In one of the largest ever studies into seasickness, we look at remedies and how well they work

How to prevent seasickness

Besides drugs, crews used a variety of other methods to alleviate the symptoms and misery of seasickness. These, too, varied from boat to boat. On one yacht several crew said that going to bed immediately helped, while on another (one on which the skipper observed that he believed seasickness to be largely psychological), crew were encouraged to work through it unless they ere unsafe, or in danger of dehydration or exhaustion.

On both boats most sufferers recovered in under a day. Apprehension was viewed as a definite psychological factor in triggering seasickness. Comprehensive planning and developing an awareness of forecasts and expected conditions help to reduce levels of anxiety.


Tips to prevent seasickness:

•Avoiding hangovers before leaving

•Taking medication before feeling ill

•Pre-planning work on deck and below

•Mentally preparing for the trip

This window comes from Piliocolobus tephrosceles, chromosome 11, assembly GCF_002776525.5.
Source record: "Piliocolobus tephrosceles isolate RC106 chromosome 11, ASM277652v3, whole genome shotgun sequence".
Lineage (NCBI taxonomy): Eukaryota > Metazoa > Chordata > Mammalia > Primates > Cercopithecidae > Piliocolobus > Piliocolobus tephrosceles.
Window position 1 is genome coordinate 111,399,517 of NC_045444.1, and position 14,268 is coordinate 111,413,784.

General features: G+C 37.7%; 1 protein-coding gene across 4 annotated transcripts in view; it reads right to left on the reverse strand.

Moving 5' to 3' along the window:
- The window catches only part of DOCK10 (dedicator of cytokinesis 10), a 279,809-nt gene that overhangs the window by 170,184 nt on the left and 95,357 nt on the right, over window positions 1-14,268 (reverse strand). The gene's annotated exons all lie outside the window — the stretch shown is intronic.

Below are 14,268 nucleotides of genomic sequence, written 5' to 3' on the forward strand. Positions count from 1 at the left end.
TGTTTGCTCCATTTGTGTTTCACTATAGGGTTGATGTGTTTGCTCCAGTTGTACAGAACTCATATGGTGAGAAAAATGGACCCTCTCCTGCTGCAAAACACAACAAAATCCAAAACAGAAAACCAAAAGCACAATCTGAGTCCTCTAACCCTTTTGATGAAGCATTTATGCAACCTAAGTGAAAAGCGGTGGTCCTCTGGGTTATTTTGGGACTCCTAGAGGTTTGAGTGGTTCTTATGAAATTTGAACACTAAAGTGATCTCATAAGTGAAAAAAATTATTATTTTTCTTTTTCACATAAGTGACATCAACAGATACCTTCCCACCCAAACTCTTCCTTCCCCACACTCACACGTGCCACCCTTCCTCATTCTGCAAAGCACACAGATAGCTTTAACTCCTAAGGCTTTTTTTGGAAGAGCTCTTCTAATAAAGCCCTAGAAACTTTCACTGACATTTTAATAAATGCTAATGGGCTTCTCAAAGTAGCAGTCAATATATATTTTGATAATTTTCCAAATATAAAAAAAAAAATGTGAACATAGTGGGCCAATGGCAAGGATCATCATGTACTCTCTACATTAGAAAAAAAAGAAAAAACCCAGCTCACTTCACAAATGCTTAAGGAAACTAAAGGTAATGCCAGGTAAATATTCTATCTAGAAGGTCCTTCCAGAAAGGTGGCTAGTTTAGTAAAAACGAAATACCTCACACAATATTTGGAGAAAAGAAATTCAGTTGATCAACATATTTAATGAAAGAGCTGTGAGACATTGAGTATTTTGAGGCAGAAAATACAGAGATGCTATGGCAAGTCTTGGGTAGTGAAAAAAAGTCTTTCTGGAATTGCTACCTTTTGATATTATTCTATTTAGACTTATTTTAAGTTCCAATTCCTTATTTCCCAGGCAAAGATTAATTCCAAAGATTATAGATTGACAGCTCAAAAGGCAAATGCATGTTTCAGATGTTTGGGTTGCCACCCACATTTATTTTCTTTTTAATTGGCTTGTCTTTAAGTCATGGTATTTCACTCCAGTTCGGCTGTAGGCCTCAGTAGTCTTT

•Taking a turn at the helm

•Eating ginger biscuits – ‘they work a treat’

•Drinking a rehydration drink (available in sachets or as sports drinks)

•Drinking tonic water to stop burping

•Eating sweets, apples or chewing gum

•Nibbling on crackers or dry food

•Operating a buddy system when crew have taken drowsiness-inducing medication

•Using biodegradable ‘doggy scoop’ bags as sick bags to keep handy in a pocket


Finally, the survey suggests that susceptibility to seasickness does decrease over time and with experience, while at the same time recovery becomes quicker. Whether that proves an ability to habituate to the motion or cope better with the effects as experience mounts is open to debate. It’s likely that medication, experience and psychology all play a part.

  1. 1. Who gets seasick?
  2. 2. How to treat seasickness
  3. 3. How to prevent seasickness
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